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, directing the Adjutant-General to furnish estimates, for the use of the Legislature, of the cost of furnishing 2,000 overcoats, 2,000 blankets, 2,000 knapsacks, and camp equipage for a force of 2,000 men, when in active service. In the House, same day, Mr. Coffin, of Newburyport, reported the Militia Bill in a new draft. Same day, the Governor sent a communication to the House, informing it of the tender of the Sixth Regiment, by Colonel Jones, for immediate service, if required. Jan. 24. In Senate.—A message was received from the Governor, transmitting the proposition from the Legislature of Virginia, for the appointment of commissioners to meet at Washington on the 4th of February, to agree upon a compromise of the national difficulties. Referred to the Committee on Federal Relations, and ordered to be printed. Jan. 26. In Senate.—Mr. Davis, of Bristol, offered this order:— That the Committee on the Judiciary be instructed to forthwith report a bill authorizing <
:— I have the honor to give notice, that Massachusetts assumes, and will pay, her quota of the direct national tax; and I inclose you a copy of the resolve of the General Court, giving me authority to that end. Reference having been made, in the newspapers, to the letter written by General Butler, reflecting upon the personal character of Colonel Powell T. Wyman, of the Sixteenth Regiment, and the answer which the Governor made to it, it would appear that Colonel Wyman, on the 24th of January, wrote to the Governor, as we find a letter written by the Governor, Jan. 27, to Colonel Wyman, from which we extract the essential part:— Nothing contained in General Butler's letter lessens my estimation of your qualities as a soldier and a gentleman; nor, to my knowledge, is there any officer connected with my staff who entertains any other feeling towards you than such as was manifested continually during your intercourse with us, while organizing your regiment. I have heard
which he had committed, and for which he was dismissed, was a letter which he had written reflecting upon what he regarded as the delay of the War Department in the employment of colored troops. The decision originally made by Mr. Stanton could not be reversed, as he regarded the letter of Mr. Copeland as a personal insult. On the second day of February, a letter was written by Mr. George Winslow, of Boston, to the Governor, in which he informs him that the pirate Alabama was reported, Jan. 24, two hundred miles east of Hatteras, steering north; while the Vanderbilt sailed Jan. 30, the same day that the above news reached New York: so the Vanderbilt may have gone to the Gulf. Semmes was reported as having an intention of coming into Massachusetts Bay. Suppose he makes such an impudent dash now, and comes into Provincetown, which he could easily do one of these moonlight nights. The writer then suggests to the Governor to telegraph to Washington to have one of the men-of-war at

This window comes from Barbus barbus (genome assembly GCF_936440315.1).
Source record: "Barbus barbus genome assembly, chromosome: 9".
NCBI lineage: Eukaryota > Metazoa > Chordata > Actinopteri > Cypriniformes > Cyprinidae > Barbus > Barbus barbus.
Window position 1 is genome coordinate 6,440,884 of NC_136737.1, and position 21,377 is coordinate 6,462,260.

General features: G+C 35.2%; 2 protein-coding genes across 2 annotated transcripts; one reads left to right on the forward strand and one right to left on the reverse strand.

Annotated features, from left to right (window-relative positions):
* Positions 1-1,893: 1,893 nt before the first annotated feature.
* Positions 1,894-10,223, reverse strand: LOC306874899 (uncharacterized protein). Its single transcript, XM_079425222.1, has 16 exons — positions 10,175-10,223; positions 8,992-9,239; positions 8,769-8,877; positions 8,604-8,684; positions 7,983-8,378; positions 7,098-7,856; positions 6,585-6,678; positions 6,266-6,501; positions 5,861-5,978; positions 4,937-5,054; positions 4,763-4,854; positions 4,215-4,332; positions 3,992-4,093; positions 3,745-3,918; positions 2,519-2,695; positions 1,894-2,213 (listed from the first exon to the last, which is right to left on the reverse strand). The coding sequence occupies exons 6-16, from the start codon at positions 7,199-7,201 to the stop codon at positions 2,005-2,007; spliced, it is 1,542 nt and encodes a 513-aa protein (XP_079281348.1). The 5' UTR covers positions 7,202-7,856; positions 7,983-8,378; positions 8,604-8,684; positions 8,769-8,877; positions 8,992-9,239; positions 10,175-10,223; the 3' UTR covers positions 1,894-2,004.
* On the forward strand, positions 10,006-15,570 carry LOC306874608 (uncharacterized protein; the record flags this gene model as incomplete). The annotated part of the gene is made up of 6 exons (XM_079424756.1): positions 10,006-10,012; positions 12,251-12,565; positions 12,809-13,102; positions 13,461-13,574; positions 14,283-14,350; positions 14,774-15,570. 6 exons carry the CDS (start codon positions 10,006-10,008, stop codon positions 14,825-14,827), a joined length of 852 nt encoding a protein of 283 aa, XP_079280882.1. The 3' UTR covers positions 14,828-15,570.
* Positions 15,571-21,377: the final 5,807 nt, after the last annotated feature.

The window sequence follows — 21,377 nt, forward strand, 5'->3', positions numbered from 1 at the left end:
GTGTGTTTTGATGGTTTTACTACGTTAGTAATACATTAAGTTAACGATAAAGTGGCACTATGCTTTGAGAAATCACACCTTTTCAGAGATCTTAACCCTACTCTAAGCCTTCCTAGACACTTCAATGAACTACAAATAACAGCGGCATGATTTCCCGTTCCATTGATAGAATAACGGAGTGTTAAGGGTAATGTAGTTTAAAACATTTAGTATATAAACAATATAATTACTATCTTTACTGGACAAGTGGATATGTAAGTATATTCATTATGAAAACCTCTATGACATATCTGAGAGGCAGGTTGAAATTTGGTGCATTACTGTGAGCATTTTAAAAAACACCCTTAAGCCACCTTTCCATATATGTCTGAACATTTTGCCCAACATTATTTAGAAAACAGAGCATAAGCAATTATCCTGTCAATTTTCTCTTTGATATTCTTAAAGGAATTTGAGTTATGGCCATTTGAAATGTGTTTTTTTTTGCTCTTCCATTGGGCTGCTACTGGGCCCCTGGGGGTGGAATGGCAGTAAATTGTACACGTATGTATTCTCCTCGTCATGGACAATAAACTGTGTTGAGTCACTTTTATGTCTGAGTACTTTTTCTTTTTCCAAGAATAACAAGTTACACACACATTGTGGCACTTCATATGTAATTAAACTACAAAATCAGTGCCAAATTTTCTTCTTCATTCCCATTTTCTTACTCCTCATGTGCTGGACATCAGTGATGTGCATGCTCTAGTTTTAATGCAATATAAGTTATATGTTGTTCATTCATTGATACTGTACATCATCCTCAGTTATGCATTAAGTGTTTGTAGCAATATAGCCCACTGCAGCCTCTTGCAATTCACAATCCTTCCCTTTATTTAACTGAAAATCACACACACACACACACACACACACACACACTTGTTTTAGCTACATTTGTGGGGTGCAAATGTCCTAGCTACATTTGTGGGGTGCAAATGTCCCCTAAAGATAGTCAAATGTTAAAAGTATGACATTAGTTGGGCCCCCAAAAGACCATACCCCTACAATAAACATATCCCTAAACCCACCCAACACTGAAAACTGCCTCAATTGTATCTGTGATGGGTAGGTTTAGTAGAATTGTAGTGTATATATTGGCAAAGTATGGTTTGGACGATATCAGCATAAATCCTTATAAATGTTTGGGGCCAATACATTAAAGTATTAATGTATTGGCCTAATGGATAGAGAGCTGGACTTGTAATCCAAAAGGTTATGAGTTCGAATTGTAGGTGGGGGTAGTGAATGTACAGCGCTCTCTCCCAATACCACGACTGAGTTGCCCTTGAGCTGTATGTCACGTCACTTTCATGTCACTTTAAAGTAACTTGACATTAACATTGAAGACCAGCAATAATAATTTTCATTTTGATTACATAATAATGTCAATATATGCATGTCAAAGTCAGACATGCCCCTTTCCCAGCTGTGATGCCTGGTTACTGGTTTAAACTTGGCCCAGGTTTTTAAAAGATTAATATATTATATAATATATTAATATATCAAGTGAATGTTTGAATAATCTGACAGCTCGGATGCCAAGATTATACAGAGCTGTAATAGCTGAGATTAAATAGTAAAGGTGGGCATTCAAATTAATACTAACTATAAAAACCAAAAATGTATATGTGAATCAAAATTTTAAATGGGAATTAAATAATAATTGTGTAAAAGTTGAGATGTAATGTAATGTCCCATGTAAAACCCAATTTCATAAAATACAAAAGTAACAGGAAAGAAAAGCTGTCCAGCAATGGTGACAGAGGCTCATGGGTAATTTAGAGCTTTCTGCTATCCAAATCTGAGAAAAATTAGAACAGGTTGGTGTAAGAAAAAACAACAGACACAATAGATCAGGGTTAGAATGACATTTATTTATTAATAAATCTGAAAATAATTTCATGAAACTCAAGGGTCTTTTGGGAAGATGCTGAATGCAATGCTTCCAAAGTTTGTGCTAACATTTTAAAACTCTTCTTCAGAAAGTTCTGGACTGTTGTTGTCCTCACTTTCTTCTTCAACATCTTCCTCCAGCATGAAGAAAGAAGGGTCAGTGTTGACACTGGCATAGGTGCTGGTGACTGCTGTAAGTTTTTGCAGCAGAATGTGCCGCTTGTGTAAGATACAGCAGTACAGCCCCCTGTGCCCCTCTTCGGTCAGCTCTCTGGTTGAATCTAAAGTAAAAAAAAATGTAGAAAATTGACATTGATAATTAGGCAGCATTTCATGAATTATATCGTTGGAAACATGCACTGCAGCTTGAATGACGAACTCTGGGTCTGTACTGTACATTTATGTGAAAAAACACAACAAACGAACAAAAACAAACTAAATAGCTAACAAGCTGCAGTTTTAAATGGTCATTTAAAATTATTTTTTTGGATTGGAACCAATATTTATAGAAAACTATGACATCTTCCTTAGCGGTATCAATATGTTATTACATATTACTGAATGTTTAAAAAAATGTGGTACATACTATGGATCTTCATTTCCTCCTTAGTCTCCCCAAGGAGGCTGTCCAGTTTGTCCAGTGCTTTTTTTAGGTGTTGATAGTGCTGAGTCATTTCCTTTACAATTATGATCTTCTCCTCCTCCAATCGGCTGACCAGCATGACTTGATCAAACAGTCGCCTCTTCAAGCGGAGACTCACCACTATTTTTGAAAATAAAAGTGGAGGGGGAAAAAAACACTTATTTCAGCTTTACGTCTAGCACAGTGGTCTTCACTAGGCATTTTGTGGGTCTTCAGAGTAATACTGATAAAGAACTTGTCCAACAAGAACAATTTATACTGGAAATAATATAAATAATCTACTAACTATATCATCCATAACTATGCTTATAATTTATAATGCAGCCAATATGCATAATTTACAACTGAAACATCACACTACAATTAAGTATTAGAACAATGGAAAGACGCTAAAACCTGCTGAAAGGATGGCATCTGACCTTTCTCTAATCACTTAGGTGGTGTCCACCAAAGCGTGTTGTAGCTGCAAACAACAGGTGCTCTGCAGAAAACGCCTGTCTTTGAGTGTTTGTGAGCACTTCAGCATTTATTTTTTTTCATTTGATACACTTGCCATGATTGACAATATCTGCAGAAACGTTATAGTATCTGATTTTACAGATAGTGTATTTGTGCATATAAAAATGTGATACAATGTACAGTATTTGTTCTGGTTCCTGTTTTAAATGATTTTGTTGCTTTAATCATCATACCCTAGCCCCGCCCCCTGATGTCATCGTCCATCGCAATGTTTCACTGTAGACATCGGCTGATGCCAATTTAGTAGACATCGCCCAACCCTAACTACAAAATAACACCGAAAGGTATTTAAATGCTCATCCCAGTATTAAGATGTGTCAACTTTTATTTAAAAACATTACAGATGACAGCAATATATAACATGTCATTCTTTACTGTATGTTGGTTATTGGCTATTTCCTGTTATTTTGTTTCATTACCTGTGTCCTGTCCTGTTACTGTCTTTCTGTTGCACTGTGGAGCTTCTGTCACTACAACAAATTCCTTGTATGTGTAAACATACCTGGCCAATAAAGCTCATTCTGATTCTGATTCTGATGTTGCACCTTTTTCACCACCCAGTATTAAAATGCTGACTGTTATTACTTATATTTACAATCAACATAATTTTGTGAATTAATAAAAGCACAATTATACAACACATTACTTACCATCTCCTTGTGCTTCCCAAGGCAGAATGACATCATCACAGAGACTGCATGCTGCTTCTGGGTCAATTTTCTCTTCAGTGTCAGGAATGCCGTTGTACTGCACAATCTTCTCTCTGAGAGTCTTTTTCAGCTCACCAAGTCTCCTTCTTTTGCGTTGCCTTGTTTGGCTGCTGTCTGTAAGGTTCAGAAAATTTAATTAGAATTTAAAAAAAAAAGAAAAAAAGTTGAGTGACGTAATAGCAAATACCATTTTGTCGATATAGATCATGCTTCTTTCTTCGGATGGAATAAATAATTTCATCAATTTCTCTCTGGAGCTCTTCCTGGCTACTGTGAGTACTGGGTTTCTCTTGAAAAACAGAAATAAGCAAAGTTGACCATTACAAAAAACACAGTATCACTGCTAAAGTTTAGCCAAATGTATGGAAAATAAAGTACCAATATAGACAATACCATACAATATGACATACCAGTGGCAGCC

employing large numbers of contrabands, and continued during the whole term of their detached service. Captain Leonard was ordered to organize, from among the contrabands then at work, a regiment of engineers, to be known as the First Louisiana Engineers. The regiment consisted of twelve companies, of one hundred men each, and was commanded by Colonel Justin Hodge, U. S. A. It was ordered to Port Hudson, where it took an important part in the subsequent siege of that place. On the 24th of January, Captain Davis and Lieutenant Duncan were detached from the regiment, and ordered to report to the Provost-Marshal-General, Department of the Gulf, where they met with marked success, and were honorably spoken of by the general in command. Quartermaster Burrill was detached to serve as brigade-quartermaster, and attached to the staff, where he served with entire satisfaction, until Colonel Farr was relieved of the command of the brigade. On the 26th of January, five companies, then
by the Governor to call upon Secretary Stanton, and obtain from him permission to have the men accepted. He called upon the Secretary with Senator Wilson; and it appears, from his letter to the Governor, Jan. 21, that the Secretary not only refused to accept them, but received the proposition with a degree of rudeness altogether unexpected and uncalled for. Colonel Browne's letter gives a detailed account of the interview, which, though interesting, we refrain from quoting. On the 24th of January, the Governor wrote to Colonel Browne, acknowledging the receipt of his letter, and commented at considerable length upon the extraordinary character of the language reported by you that was used by Mr. Stanton, in respect to the surplus cavalry men at Camp Meigs. The letter of the Governor is a model of dignified and argumentative statement. He goes over the whole ground in regard to the enlistment of these men, and shows that they were enlisted under proper authority from the War De